Theater review: 'The Hostage' at the Banshee
It’s easy to see why Brendan Behan’s “The Hostage” is so seldom produced. A wild Jackson Pollock of a play, it splashes over the proscenium. Those interpreters who don’t properly frame its anarchic spirit are likely to produce a dismal mess
In her staging at Theatre Banshee, McKerrin Kelly strikes just the right note of controlled disorderliness – a tone so spontaneous, we feel that we are truly part of the play – and considering how often the characters broach the fourth wall, that’s wholly appropriate. Yet there’s a martial rigor to the proceedings that belies the general sprawl.
The action is set in the late 1950s in a seedy Dublin lodging house populated by reprobates and whores of both sexes, who break into song or dance at the drop of a well-worn shillelagh. Pub manager Pat (infectiously cheery John McKenna ) saw action during the Troubles with his captain, Monsewer (ever-excellent Barry Lynch ), the establishment’s senile owner, who imagines he’s still in the thick of the action. On this particular evening, he is. The IRA has chosen the premises to stash a young British soldier (Patrick Joseph Rieger ). If the Brits execute an IRA soldier tomorrow as planned, the British hostage will be shot in reprisal.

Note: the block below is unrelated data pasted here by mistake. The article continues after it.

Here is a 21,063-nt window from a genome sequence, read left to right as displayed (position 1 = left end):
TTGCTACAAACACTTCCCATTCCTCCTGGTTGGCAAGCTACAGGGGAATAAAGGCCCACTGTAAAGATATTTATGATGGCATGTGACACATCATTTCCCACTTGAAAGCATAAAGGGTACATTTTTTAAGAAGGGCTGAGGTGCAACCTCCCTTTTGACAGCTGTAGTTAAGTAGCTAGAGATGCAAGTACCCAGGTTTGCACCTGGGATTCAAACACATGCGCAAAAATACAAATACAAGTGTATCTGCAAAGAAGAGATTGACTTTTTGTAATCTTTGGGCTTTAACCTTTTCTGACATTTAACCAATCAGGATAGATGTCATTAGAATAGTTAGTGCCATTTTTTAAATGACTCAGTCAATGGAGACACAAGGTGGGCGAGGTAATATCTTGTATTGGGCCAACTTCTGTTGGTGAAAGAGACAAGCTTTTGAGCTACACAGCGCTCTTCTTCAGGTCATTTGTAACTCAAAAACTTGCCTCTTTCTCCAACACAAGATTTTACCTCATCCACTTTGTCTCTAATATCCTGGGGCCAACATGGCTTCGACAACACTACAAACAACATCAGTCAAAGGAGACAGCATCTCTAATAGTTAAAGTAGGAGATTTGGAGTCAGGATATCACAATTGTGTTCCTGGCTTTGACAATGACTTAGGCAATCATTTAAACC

Music director Dan Conroy, who appears in the show, keeps a firm rein on the frequent musical interludes, which vary from heightened music hall turns to realistic pub performances. Among the tightly knit cast, Rieger stands out as a cheeky but terrified youth turned bargaining chip in an age-old struggle, and the suitably named Kacey Camp is hilarious as a religious zealot with erotomaniacal appetites.
-- F. Kathleen Foley
“The Hostage,” Theatre Banshee, 3435 W. Magnolia Blvd., Burbank. 8 p.m. Fridays-Saturdays, 2 p.m. Sundays. Ends Aug. 16. $20. (818) 846-5323. Running time: 2 hours, 45 minutes.
Photo: John McKenna and Barry Lynch. Credit: Ralph Nelson/Theatre Banshee